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DWBP comments

From: Phil Archer <phila@w3.org>
Date: Mon, 16 Jan 2017 15:15:55 +0000
To: Laurent Lefort <laurent.lefort@abs.gov.au>, "public-dwbp-comments@w3.org" <public-dwbp-comments@w3.org>
Message-ID: <cb4d49a3-eed5-5aa7-1615-fc7c4c219532@w3.org>
Hi Laurent,

Thanks very much for your review of the BP doc as part of the AC review. 
That detail of the review process is member confidential but I hope 
you'll allow me to air your issues in public here.

On the EU Data Portal
We have been in touch with the relevant folks throughout. See, for 
https://www.europeandataportal.eu/en/content/best-practices-data-web in 
which they encourage review of the document. This is actually tied in to 
the Share-PSI project that I ran on the related policy issues 

Temporal aspects

True: DWBP does not go into a lot of detail on this. As it says in the 

"The Best Practices set out in this document serve a general purpose of 
publishing and using Data on the Web and are domain & application 
independent. They can be extended or complemented by other Best 
Practices documents or standards that cover more specialized contexts."

*However*, as you know, spatial and temporal aspects are being 
addressed, at least in part, by the Spatial Data WG. See, for example, 
https://www.w3.org/TR/sdw-bp/#provide-context. Rob Atkinson's work on 
QB4ST (https://www.w3.org/TR/qb4st/) is obviously relevant to helping 
define spatial-temporal slices through statistical data cubes.

I offer the Data Quality Vocabulary as a partial answer in that it 
provides a framework in which the appropriateness of a dataset for a 
particular use can be described (by the publisher or a user). The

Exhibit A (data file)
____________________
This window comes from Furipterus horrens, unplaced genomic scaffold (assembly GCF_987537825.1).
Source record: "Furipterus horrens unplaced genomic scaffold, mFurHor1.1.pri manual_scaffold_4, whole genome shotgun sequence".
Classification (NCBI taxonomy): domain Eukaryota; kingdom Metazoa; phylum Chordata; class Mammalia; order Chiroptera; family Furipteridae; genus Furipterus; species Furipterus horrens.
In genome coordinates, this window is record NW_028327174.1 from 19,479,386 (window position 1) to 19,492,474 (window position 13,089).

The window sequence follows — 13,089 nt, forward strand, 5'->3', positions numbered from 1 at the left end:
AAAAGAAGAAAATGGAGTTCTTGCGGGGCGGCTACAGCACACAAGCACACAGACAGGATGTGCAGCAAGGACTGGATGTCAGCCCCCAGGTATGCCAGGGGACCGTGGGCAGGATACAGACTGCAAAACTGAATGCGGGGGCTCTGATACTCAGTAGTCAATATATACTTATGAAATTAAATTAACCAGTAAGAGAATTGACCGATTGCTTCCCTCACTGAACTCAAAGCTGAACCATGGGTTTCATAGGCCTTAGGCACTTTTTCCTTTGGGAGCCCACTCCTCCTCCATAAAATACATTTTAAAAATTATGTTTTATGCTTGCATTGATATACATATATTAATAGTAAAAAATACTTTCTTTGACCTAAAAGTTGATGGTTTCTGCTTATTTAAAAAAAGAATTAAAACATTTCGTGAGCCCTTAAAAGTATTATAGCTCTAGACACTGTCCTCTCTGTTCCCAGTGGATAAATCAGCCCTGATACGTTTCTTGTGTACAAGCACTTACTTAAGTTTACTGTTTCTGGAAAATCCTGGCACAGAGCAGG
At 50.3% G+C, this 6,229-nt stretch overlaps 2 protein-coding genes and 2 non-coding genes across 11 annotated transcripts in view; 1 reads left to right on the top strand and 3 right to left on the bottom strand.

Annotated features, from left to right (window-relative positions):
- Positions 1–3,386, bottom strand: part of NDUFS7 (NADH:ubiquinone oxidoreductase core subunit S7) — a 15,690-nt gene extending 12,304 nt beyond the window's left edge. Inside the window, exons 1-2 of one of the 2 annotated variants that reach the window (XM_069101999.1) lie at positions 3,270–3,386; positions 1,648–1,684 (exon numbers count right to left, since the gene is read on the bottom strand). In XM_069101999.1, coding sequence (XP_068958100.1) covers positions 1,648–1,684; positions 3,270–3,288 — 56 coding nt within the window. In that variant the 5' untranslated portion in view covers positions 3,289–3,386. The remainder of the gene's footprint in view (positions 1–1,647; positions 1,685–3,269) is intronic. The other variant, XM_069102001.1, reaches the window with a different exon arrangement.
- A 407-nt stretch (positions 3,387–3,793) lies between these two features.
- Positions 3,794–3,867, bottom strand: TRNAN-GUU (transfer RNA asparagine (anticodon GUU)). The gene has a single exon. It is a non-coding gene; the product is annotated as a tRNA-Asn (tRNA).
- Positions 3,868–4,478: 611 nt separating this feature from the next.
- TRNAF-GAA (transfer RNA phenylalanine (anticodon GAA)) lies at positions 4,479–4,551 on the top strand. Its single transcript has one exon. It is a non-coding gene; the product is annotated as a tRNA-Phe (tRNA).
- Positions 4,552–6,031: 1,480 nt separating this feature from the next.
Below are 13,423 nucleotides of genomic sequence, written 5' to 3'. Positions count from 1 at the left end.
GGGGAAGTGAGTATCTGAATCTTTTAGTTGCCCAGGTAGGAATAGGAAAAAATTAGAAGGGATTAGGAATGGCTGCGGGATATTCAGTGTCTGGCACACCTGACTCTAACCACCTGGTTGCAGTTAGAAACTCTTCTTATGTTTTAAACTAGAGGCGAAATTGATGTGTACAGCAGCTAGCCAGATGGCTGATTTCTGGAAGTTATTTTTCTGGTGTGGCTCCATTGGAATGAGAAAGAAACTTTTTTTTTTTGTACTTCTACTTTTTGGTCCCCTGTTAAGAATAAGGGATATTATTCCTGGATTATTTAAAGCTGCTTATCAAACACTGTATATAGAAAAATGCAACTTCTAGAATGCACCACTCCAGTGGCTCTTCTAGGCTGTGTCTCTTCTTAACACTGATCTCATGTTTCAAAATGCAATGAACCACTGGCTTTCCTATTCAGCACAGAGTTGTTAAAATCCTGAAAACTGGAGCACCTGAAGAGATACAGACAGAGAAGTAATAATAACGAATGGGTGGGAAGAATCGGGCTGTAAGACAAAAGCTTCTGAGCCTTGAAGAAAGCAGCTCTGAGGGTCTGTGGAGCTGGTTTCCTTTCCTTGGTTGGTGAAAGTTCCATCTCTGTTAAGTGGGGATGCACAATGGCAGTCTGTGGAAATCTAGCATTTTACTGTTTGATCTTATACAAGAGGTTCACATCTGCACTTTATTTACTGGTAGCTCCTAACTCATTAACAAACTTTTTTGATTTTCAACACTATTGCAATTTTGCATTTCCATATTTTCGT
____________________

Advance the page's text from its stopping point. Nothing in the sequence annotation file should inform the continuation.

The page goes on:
Dataset Usage Vocab is also relevant in this regard. 
https://www.w3.org/TR/vocab-dqv/ https://www.w3.org/TR/vocab-duv/

Things like preparing and publishing a Privacy Impact Assessment, like 
the Share-PSI work, is out of scope for W3C in that it is a 
policy-related issue where W3C is concerned only with technical issues. 
Again, quoting from the document's intro:

"Not all data and metadata should be shared openly, however. Security, 
commercial sensitivity and, above all, individuals' privacy need to be 
taken into account. It is for data publishers to determine policy on 
which data should be shared and under what circumstances. Data sharing 
policies are likely to assess the exposure risk and determine the 
appropriate security measures to be taken to protect sensitive data, 
such as secure authentication and authorization."

API Keys
It's true, there is no mention of API Keys, however, the doc does point 
to a number of frameworks and sources of info that do support them.

Vocabulary choices

On vocabulary choices, the BP doc points to earlier work on this 
https://www.w3.org/TR/ld-bp/#VOCABULARIES in which a number of points 
are made. What the paper you point to refers to as Frankenstein 
ontologies would be avoided by following that advice, specifically:

"Vocabularies should be used by other datasets
If the vocabulary is used by other authoritative Linked Open datasets 
that is helpful. It is in re-use of vocabularies that we achieve the 
benefits of Linked Open Data. Selected vocabularies from third parties 
should be already in use by other datasets, as this shows that they are 
already established in the LOD community, and thus better candidates for 
wider adoption and reuse.

For example: An analysis on the use of vocabularies on the Linked Data 
cloud reveals that FOAF is reused by more than 55 other vocabularies."

Even though I am able to point to at least partial answers to your 
comments, it's clear that you are absolutely correct that there is much 
more that can be said on these topics. I will ask the editors to 
consider adding a short statement to the effect that further advice 
should be sought in specific areas as you suggest.

Thanks again



Phil Archer
Data Strategist, W3C

+44 (0)7887 767755
Received on Monday, 16 January 2017 15:16:03 UTC

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